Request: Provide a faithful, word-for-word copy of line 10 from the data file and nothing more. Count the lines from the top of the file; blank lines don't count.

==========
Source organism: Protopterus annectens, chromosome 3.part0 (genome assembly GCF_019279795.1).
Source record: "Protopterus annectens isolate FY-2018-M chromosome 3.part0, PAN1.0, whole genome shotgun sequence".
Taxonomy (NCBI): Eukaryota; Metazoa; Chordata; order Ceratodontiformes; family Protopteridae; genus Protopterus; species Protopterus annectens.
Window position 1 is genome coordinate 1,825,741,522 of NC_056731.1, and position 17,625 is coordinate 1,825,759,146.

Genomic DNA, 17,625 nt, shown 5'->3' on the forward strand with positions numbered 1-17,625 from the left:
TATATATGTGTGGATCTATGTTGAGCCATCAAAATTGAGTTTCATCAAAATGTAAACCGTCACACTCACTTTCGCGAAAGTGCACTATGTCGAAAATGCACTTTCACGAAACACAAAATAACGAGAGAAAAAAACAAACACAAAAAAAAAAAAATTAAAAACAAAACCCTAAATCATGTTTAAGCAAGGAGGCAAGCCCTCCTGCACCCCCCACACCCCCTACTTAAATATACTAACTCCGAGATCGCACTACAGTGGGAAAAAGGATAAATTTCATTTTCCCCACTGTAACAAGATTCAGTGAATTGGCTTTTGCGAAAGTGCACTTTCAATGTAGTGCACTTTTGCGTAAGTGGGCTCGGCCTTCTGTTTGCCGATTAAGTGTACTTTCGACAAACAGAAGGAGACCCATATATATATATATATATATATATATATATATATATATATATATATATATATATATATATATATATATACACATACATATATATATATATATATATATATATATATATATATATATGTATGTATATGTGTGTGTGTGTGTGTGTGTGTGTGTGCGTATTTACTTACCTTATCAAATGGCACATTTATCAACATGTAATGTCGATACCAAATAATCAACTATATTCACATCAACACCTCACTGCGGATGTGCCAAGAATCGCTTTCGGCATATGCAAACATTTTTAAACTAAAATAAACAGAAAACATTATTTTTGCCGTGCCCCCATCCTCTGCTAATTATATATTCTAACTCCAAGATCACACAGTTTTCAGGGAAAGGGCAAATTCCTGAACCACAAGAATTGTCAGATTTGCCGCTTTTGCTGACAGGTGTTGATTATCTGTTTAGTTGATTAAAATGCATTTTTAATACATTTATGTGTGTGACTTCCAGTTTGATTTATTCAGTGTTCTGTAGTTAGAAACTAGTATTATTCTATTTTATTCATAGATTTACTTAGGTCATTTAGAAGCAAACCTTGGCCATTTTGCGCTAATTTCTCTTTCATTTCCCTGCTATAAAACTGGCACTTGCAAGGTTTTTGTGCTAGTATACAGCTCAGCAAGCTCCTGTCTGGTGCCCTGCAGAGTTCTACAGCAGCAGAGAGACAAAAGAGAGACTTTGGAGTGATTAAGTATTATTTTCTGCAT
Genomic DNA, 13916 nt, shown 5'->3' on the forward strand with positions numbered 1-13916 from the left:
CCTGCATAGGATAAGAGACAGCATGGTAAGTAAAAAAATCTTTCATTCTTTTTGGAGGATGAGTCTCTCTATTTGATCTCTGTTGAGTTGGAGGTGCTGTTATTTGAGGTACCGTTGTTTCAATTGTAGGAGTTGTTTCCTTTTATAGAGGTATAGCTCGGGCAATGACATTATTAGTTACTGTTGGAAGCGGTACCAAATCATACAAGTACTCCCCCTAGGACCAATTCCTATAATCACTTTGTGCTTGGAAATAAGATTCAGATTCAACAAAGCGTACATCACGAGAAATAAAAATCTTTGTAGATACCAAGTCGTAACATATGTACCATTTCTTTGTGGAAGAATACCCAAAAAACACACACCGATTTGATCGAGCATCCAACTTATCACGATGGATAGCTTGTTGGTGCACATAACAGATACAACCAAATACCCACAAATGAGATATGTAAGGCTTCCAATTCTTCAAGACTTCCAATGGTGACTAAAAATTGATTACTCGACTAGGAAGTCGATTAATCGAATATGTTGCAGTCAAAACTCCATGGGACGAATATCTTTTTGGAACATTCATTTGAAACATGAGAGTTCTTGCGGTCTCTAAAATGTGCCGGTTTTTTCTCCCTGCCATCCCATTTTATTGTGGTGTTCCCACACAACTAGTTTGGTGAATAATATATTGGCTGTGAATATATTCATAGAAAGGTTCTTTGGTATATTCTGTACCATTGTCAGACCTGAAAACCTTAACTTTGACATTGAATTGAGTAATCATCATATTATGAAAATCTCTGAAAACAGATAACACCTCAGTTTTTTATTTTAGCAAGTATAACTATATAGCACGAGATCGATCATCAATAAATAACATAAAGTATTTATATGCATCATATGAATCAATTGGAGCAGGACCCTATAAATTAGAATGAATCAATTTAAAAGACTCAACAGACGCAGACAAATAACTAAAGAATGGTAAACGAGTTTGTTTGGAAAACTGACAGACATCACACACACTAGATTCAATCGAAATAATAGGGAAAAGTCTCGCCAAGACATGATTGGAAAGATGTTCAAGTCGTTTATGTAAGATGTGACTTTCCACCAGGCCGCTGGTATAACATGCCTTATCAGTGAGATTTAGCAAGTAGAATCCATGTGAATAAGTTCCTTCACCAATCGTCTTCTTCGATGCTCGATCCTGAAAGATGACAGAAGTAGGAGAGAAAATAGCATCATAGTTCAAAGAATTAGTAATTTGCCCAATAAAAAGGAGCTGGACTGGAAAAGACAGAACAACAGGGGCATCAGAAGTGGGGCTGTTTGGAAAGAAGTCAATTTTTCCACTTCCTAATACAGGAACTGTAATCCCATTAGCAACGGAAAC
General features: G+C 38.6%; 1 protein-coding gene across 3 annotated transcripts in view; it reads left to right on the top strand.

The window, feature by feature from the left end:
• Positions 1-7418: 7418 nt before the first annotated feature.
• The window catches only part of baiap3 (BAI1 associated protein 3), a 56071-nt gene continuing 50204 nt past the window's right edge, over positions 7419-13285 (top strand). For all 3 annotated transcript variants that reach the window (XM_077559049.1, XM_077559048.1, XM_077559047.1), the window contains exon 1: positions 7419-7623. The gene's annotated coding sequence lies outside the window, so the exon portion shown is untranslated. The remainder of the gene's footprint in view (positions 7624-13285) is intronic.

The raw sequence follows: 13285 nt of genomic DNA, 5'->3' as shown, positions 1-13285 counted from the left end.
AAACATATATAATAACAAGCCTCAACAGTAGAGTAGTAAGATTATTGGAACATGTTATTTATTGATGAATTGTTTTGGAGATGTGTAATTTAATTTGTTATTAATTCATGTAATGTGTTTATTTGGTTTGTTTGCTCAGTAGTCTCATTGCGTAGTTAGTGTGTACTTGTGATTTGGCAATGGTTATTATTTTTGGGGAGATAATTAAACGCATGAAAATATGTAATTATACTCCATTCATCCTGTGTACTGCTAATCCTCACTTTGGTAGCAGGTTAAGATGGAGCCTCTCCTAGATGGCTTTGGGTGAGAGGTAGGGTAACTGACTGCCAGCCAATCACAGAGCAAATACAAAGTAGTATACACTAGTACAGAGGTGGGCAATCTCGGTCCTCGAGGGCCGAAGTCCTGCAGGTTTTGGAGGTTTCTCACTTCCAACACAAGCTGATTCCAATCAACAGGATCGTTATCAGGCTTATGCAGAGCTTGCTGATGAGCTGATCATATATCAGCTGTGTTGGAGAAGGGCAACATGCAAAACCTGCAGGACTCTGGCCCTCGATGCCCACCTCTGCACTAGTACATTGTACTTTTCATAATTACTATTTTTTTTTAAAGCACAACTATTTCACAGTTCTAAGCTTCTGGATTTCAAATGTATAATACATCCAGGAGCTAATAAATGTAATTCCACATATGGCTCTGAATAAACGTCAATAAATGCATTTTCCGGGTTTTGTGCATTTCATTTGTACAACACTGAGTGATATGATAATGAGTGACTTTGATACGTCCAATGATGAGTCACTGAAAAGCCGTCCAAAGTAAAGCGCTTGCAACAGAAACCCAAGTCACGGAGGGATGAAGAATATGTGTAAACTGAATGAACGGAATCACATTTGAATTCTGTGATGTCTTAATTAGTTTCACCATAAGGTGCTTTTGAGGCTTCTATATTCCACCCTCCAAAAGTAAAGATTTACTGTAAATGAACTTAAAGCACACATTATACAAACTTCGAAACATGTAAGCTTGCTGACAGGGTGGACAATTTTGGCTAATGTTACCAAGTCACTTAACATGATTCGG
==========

The window, feature by feature from the left end: